The Originals: Julie Plec blogs 'A Ghost Along the Mississippi'
The Mikaelson family is extremely complicated, and who better to untangle that drama than Julie Plec? The Originals showrunner will blog each week’s installment throughout the season exclusively for EW. From answering burning questions to giving behind-the-scenes stories and more, this is a place for fans to hear directly from Plec about the episode they just watched.
I hope you enjoyed “A Ghost Along the Mississippi,” written by Declan DeBarra and directed by Michael Grossman. This episode will forever be known to the crew for what didn’t make it in to the final cut. A note on running time: Broadcast television gives you approximately 42 minutes start to finish to tell a story, roll credits, and show your studio logo. You cannot go one second over except in extremely rare circumstances. As such, half of the time spent getting an episode ready for broadcast is cutting out those precious final seconds.
On The Originals, we have a tendency to start with reaaaalllly long episodes. More than once, we’ve received early cuts coming in at 18-22 minutes over. Early in season 1 we made a rule that no script could be longer than 45 pages (the general rule is one page = one minute). Then we cut it down to 42 pages. Now, in season 3, our average scripts are 39 pages long. And we STILL get cuts that are many minutes over, because there’s nothing we love more on The OG’s than to milk the hell out of words and moments. I like to think of it as our special signature.
In this episode, writer Declan has two funny stories about things that never made the final. We shot a scene where we show Cami under Aurora’s compulsion cutting her throat in bed with a straight razor. It was done with a blood pump attached to the rubber blade. This never works, the pump always gets clogged and we end up doing it in FX. It worked so perfectly in one take that the practical FX guys jump-hugged each other and everyone roared with delight. Then it got cut in the edit. Such is the way of TV.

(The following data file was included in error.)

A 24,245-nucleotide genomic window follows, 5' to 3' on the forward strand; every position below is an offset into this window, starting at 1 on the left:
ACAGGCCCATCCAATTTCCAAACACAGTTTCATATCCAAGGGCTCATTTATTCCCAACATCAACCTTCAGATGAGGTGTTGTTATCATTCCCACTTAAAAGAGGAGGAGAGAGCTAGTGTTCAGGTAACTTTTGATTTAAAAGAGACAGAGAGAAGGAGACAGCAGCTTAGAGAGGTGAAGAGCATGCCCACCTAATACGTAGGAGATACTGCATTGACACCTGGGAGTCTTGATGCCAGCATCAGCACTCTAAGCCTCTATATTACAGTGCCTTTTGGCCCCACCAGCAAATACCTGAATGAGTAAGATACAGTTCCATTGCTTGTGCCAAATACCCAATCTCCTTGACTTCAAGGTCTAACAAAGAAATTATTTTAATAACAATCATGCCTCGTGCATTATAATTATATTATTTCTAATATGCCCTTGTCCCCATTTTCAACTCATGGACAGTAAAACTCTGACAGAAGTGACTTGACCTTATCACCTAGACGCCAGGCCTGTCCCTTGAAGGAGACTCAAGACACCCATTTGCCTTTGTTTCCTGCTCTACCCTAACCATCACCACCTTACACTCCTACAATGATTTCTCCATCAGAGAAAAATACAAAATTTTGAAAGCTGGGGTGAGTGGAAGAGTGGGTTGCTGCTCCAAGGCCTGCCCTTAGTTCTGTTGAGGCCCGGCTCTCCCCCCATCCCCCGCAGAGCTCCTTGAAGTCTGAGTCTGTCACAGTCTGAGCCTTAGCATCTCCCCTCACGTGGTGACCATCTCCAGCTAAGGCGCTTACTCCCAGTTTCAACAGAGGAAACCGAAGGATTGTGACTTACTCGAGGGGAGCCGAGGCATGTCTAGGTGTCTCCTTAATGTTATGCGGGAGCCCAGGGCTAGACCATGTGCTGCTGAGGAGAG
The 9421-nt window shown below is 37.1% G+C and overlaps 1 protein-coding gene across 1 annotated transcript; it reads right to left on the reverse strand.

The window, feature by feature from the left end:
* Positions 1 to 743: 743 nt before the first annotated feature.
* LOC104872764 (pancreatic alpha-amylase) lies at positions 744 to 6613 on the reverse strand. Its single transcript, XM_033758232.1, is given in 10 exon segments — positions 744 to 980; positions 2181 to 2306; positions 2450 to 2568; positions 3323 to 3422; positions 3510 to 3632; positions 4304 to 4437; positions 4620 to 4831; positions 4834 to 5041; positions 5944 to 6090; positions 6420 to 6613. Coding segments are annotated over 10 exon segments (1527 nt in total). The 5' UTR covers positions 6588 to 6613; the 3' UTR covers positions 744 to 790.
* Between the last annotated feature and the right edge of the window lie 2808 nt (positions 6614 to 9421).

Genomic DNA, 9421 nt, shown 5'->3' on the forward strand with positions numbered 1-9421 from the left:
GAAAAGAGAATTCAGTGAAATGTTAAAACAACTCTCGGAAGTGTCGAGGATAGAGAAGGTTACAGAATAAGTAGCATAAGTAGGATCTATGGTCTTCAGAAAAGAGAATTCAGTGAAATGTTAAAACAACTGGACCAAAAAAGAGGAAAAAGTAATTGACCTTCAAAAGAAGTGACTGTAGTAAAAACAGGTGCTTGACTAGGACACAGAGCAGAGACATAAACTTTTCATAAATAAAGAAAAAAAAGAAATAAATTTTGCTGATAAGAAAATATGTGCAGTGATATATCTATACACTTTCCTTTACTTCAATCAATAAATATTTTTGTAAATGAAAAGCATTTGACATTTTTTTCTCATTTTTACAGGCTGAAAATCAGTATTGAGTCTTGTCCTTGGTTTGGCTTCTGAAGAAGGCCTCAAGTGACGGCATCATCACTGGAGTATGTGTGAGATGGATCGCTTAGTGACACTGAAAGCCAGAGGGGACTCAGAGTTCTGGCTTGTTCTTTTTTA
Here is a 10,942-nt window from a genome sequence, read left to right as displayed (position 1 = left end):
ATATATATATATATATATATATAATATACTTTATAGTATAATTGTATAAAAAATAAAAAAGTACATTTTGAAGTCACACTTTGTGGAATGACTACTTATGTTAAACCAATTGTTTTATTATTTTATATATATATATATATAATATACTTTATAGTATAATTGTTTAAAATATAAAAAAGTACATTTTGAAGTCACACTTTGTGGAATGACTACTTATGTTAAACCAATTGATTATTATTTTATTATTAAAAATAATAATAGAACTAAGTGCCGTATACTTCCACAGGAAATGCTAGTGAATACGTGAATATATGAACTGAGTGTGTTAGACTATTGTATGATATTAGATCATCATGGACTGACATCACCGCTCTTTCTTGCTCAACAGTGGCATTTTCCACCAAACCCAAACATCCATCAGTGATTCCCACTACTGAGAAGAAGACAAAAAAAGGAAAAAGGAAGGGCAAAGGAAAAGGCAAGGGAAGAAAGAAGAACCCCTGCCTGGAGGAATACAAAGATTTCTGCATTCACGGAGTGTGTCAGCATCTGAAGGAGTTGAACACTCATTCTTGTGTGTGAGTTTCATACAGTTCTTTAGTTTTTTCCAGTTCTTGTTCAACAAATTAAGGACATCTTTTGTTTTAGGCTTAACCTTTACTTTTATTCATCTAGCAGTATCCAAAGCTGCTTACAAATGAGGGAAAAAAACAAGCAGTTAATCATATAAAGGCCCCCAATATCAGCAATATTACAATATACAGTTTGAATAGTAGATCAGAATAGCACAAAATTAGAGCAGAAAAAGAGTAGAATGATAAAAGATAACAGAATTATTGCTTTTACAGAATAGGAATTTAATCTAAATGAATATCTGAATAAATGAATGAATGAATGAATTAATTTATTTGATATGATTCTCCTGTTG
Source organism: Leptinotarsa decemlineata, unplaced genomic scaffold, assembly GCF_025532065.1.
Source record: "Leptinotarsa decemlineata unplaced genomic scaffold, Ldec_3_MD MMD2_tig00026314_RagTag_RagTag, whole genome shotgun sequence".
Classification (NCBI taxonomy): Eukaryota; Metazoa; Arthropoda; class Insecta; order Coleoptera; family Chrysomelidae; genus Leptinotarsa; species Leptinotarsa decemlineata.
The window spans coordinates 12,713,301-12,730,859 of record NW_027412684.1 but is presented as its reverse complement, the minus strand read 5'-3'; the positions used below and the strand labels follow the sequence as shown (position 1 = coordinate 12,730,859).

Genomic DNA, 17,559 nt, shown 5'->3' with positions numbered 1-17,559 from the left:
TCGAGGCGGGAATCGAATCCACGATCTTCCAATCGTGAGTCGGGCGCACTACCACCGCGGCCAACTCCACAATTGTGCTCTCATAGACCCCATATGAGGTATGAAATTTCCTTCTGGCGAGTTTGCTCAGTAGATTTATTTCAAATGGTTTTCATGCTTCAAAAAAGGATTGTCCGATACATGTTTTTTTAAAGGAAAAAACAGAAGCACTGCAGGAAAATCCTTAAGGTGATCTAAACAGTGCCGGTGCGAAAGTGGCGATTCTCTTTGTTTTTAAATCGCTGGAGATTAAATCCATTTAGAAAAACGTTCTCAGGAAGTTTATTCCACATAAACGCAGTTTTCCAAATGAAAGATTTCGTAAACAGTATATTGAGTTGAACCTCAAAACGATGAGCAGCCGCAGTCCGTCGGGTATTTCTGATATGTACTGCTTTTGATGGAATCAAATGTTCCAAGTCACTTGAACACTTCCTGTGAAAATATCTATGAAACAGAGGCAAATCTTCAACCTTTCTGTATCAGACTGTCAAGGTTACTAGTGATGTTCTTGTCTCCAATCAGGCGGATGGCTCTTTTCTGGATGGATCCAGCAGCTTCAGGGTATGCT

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We also shot a scene that had poor Oliver Ackland, who plays Tristan, being submerged in a shipping container. It was shot at night when it was freezing, but we had a tanker truck of heated water to spray him with so all was good … until … the heater broke and we had to use the tanker truck of COLD water. Oliver showed true Aussie grit and said the show must go on. We sprayed him with ice cold water over and over as he acted his heart out. And then we cut the scene. Sorry Oliver. We owe you a beer.
Another set tidbit from Declan:
“Our last day was the big car flip stunt. We were all nervous as hell because a stunt person is essentially driving a car at high speed with a controlled bomb inside that fires out a metal piston and flips the car. Of course the heavens opened, turning the entire shoot into mud world, thunder and lightning ripped across the sky, and I saw the face of one of the horsemen of the apocalypse as he rode by. We were just about to call it a bust when the sun broke through for a 30-minute window. We packed the explosive in the car and rolled. (Would the car roll twice like we expected or just end up on its side?)
“The car came around the corner at speed and BANG! It flew through the air and rolled seven times. Another three horsemen of the apocalypse appeared just to check it out because the sound was unholy. Everyone held their breath. A thumbs-up from the stunt driver and we all cheered and hugged.
“The stunt guy crawled out of the wreck carrying his own special stunt seat and looked like he had just driven through a drive through and ordered a vanilla shake. Sub zero. He told us that as he came around the corner the car started to slide off the road, so he spun the wheel and hit the explosive button so we would have something on camera. I felt like an eagle should be landing on his shoulder delivering him a beer. Stunt people are completely insane.”
Thankfully, that made it into the episode.